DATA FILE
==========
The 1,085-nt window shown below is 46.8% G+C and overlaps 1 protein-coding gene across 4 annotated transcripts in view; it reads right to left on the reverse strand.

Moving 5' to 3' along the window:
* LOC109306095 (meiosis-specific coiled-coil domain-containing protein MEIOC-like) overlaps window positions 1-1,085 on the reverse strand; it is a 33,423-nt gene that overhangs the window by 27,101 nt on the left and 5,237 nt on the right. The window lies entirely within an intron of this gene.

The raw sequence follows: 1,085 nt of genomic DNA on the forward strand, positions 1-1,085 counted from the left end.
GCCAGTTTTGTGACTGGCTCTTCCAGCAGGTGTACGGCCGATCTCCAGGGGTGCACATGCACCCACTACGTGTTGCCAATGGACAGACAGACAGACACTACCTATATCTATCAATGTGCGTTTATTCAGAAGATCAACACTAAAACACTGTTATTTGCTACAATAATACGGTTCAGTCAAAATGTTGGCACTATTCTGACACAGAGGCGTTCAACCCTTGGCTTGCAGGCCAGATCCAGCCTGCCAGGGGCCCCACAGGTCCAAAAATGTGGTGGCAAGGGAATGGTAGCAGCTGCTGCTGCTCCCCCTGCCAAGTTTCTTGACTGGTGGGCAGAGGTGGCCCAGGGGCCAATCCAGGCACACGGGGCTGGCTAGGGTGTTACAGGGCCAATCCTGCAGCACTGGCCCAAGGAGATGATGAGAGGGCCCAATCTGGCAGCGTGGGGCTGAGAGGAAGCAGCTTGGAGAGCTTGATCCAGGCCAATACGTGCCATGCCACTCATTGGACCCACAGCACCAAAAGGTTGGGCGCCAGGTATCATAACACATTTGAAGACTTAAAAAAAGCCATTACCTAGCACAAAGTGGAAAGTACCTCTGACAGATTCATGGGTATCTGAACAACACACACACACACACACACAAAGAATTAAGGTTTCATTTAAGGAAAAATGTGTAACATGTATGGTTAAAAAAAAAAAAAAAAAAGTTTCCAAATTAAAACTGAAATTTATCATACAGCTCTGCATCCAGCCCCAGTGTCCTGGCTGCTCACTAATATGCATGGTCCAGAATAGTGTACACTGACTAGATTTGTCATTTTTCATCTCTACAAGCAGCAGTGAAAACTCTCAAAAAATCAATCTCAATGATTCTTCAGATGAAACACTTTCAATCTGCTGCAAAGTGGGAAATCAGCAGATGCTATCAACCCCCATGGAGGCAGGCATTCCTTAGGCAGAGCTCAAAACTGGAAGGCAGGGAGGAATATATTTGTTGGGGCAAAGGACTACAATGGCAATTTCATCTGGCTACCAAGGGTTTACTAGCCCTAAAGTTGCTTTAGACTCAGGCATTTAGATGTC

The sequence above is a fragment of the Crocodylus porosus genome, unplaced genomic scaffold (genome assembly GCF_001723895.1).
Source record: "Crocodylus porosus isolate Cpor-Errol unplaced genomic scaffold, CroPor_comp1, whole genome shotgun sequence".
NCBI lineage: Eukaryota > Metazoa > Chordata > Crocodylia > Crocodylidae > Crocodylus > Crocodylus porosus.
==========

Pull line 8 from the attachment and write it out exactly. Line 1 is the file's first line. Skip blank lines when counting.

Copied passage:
NCBI lineage: Eukaryota > Metazoa > Chordata > Crocodylia > Crocodylidae > Crocodylus > Crocodylus porosus.